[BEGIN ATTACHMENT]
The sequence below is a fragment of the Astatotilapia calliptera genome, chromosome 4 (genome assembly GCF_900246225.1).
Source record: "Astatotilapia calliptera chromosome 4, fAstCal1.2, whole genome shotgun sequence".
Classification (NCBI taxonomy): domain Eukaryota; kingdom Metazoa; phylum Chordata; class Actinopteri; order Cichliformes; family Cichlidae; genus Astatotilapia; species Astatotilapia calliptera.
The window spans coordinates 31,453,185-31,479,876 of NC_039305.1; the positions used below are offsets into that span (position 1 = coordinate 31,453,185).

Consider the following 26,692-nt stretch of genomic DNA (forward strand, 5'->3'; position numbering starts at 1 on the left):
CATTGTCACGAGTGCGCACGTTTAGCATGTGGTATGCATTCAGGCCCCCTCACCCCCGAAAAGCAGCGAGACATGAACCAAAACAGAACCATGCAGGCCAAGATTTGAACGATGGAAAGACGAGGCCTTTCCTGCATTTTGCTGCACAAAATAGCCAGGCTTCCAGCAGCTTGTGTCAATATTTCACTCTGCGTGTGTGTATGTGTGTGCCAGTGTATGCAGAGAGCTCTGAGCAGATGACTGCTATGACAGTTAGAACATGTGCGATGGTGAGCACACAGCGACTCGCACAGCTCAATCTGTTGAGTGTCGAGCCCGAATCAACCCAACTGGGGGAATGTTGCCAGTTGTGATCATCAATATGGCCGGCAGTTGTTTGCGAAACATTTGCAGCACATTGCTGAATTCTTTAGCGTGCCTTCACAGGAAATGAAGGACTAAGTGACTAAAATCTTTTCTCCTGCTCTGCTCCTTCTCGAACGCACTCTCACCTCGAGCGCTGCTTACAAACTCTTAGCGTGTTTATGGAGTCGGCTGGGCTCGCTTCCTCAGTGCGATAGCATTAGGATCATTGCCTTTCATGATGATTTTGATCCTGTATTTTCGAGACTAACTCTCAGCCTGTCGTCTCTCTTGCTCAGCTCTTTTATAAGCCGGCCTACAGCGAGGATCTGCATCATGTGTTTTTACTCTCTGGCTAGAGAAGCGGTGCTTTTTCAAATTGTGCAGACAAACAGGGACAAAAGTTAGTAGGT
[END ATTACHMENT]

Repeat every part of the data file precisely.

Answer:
The sequence below is a fragment of the Astatotilapia calliptera genome, chromosome 4 (genome assembly GCF_900246225.1).
Source record: "Astatotilapia calliptera chromosome 4, fAstCal1.2, whole genome shotgun sequence".
Classification (NCBI taxonomy): domain Eukaryota; kingdom Metazoa; phylum Chordata; class Actinopteri; order Cichliformes; family Cichlidae; genus Astatotilapia; species Astatotilapia calliptera.
The window spans coordinates 31,453,185-31,479,876 of NC_039305.1; the positions used below are offsets into that span (position 1 = coordinate 31,453,185).

Consider the following 26,692-nt stretch of genomic DNA (forward strand, 5'->3'; position numbering starts at 1 on the left):
CATTGTCACGAGTGCGCACGTTTAGCATGTGGTATGCATTCAGGCCCCCTCACCCCCGAAAAGCAGCGAGACATGAACCAAAACAGAACCATGCAGGCCAAGATTTGAACGATGGAAAGACGAGGCCTTTCCTGCATTTTGCTGCACAAAATAGCCAGGCTTCCAGCAGCTTGTGTCAATATTTCACTCTGCGTGTGTGTATGTGTGTGCCAGTGTATGCAGAGAGCTCTGAGCAGATGACTGCTATGACAGTTAGAACATGTGCGATGGTGAGCACACAGCGACTCGCACAGCTCAATCTGTTGAGTGTCGAGCCCGAATCAACCCAACTGGGGGAATGTTGCCAGTTGTGATCATCAATATGGCCGGCAGTTGTTTGCGAAACATTTGCAGCACATTGCTGAATTCTTTAGCGTGCCTTCACAGGAAATGAAGGACTAAGTGACTAAAATCTTTTCTCCTGCTCTGCTCCTTCTCGAACGCACTCTCACCTCGAGCGCTGCTTACAAACTCTTAGCGTGTTTATGGAGTCGGCTGGGCTCGCTTCCTCAGTGCGATAGCATTAGGATCATTGCCTTTCATGATGATTTTGATCCTGTATTTTCGAGACTAACTCTCAGCCTGTCGTCTCTCTTGCTCAGCTCTTTTATAAGCCGGCCTACAGCGAGGATCTGCATCATGTGTTTTTACTCTCTGGCTAGAGAAGCGGTGCTTTTTCAAATTGTGCAGACAAACAGGGACAAAAGTTAGTAGGT